Posts Tagged ‘medicine’

The Heroism of Incremental Care

Sunday, February 19th, 2017

The Heroism of Incremental Care, by @Atul_Gawande Positively compares GPs-v-surgeons to bridge inspectors v rescuers

“For a long time, this would have seemed as foolish as giving your money to a palmist. What will happen to a bridge—or to your body—fifty years from now? We had no more than a vague idea. But the
investigation of the 1967 Silver Bridge collapse marked an advance in our ability to shift from reacting to bridge catastrophes to anticipating and averting them.

Around the same time, something similar was happening in medicine. Scientists were discovering the long-term health significance of high blood pressure, diabetes, and other conditions. We’d begun collecting the data, developing the computational capacity to decode the patterns, and discovering the treatments that could change them. Seemingly random events were becoming open to prediction and alteration. Our frame of medical consideration could widen to encompass our entire life spans.

Our ability to use information to understand and reshape the future is accelerating in multiple ways. We have at least four kinds of information that matter to your health and well-being over time: information about the state of your internal systems (from your imaging and lab-test results, your genome sequencing); the state of your living conditions (your housing, community, economic, and environmental circumstances); the state of the care you receive (what your practitioners have done and how well they did it, what
medications and other treatments they have provided); and the state of your behaviors (your patterns of sleep, exercise, stress, eating, sexual activity, adherence to treatments). The potential of this information is so enormous it is almost scary.

Instead of once-a-year checkups, in which people are like bridges undergoing annual inspection, we will increasingly be able to use smartphones and wearables to continuously monitor our heart rhythm, breathing, sleep, and activity, registering signs of illness as well as the effectiveness and the side effects of treatments. Engineers have proposed bathtub scanners that could track your internal organs for minute changes over time. We can decode our entire genome for less than the cost of an iPad and, increasingly, tune our care to the exact makeup we were born with.

Our health-care system is not designed for this future—or, indeed, for this present. We built it at a time when such capabilities were virtually nonexistent. When illness was experienced as a random catastrophe, and medical discoveries focussed on rescue, insurance for unanticipated, episodic needs was what we needed. Hospitals and heroic interventions got the large investments; incrementalists were scanted. After all, in the nineteen-fifties and sixties, they had little to offer that made a major difference in people’s lives. But the more capacity we develop to monitor the body and the brain for signs of future breakdown and to correct course along the way—to deliver “precision medicine,” as the lingo goes—the greater the difference health care can make in people’s lives, as well as in reducing future costs.”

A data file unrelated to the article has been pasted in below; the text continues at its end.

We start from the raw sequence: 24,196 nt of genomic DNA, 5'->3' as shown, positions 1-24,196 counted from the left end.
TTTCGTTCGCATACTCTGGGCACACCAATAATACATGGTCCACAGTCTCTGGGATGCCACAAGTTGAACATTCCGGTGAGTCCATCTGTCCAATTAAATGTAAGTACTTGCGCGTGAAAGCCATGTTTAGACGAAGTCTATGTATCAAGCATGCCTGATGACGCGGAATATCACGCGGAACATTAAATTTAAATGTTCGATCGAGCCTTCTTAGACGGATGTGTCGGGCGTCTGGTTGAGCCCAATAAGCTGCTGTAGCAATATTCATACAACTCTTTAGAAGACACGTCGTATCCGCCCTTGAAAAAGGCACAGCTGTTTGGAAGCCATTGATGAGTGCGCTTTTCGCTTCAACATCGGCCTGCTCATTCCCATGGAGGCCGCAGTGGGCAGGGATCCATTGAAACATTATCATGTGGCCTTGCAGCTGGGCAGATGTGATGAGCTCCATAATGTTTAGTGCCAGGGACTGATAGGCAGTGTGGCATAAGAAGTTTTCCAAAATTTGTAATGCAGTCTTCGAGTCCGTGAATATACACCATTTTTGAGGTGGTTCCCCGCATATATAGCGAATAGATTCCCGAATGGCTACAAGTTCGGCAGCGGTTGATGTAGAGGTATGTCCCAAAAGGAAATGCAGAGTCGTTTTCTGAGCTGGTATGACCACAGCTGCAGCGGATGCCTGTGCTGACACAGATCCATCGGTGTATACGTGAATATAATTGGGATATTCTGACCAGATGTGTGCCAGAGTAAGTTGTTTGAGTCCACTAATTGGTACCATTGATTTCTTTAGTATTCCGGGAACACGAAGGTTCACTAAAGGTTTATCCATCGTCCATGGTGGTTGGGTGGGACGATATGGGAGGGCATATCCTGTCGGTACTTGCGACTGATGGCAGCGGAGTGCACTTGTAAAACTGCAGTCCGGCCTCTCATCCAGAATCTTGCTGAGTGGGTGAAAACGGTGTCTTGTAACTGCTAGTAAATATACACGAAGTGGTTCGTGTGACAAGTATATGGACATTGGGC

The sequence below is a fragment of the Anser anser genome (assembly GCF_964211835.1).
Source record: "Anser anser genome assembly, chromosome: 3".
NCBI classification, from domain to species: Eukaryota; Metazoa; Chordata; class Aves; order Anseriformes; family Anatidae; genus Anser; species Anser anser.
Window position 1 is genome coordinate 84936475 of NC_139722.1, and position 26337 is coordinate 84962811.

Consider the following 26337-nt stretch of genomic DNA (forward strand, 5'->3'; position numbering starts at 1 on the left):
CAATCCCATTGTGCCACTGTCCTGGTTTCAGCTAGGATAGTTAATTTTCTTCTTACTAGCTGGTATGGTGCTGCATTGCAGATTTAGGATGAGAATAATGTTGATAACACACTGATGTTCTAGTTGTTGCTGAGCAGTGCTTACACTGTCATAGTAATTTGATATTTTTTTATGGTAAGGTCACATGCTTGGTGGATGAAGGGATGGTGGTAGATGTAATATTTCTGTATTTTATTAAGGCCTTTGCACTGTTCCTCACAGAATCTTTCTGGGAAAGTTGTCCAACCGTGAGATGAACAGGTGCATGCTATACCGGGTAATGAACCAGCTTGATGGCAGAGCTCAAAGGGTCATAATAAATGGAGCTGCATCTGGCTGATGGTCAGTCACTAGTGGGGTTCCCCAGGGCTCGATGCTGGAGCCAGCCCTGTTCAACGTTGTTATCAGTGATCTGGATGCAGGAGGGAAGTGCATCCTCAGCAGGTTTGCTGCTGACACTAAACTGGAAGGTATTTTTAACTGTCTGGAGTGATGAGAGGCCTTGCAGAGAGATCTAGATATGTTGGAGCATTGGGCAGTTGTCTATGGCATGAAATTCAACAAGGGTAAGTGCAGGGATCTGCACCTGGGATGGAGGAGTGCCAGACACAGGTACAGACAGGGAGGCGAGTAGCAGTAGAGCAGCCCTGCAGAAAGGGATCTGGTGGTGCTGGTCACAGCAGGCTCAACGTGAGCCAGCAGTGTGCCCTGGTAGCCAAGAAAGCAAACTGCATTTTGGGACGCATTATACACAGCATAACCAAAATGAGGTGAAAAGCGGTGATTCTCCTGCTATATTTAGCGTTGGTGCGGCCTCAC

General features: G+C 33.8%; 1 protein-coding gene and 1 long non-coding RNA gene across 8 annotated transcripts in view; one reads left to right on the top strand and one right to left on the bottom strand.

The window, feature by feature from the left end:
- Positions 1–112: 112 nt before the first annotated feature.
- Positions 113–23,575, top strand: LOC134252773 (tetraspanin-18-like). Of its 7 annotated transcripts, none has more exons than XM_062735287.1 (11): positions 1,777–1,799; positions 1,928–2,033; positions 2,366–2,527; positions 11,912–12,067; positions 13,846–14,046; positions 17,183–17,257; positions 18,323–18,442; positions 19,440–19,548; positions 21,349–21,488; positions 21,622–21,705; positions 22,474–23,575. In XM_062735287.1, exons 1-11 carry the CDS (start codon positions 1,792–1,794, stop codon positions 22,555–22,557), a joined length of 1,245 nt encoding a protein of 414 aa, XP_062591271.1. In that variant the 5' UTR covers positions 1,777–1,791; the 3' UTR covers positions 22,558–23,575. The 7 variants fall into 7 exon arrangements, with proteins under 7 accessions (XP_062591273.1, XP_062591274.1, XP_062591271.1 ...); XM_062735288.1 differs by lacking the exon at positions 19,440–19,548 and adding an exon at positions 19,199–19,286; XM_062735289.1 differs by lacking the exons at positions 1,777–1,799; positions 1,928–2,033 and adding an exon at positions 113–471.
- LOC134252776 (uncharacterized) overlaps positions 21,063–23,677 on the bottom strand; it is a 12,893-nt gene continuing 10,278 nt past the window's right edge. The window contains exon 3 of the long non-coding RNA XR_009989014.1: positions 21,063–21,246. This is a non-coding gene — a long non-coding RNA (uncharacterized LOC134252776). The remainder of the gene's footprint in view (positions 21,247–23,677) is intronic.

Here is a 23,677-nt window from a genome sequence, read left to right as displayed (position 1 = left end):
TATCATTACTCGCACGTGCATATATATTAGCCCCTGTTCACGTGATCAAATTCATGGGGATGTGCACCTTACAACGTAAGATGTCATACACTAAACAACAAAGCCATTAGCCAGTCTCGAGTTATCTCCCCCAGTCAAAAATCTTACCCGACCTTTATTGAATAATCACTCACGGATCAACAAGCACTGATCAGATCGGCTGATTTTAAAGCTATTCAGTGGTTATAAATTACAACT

Medicine’s Burning Question – The New Yorker

Monday, January 25th, 2016

Inflamed by @Groopman #Medicine’s Burning Q: Is inflammation the root of all problems or just a correlate to them?

One big myth about medicine: We know how drugs work

Saturday, August 8th, 2015

Big myth about medicine: We know how #drugs work “If you only half-know something, you can appreciate serendipity”

If you think you’re too smart and you only do what is scientifically indicated, there’s always going to be something, ‘Oh my God, we never thought of that!’” Haber said. “If you half-know what you’re doing, then you’re better prepared to understand or appreciate discoveries that are serendipitous in some way.”

A 2011 study reviewed a decade worth of drug approvals found that of 75 drugs that worked in a completely new way, 28 came from the more old-fashioned method of screening drugs against cells or animals, and 17 were built from detailed understanding of how the disease worked. David Swinney of the Institute for Rare and Neglected Diseases Drug Discovery said that despite the fact that far more resources are devoted to developing drugs by focusing on targets, the older method of screening has been more productive by his analysis.”

How 3-D Printing Is Changing Medicine

Monday, December 8th, 2014

How 3D Printing Is Changing Medicine Common in orthodontics (@Invisalign) & some surgeries. Printable organs next?

Also, 3D printing is now available from Amazon & Staples, viz:

John Colapinto: A Surgeon Helps Singers Sing Again : The New Yorker

Saturday, June 15th, 2013

The elasticity of vocal cords, the difficulty of operating on them & the story of a surgeon doing this #medicine

Coaching a Surgeon: What Makes Top Performers Better? : The New Yorker

Saturday, October 13th, 2012

Annals of Medicine: The Colic Conundrum : The New Yorker

Saturday, January 14th, 2012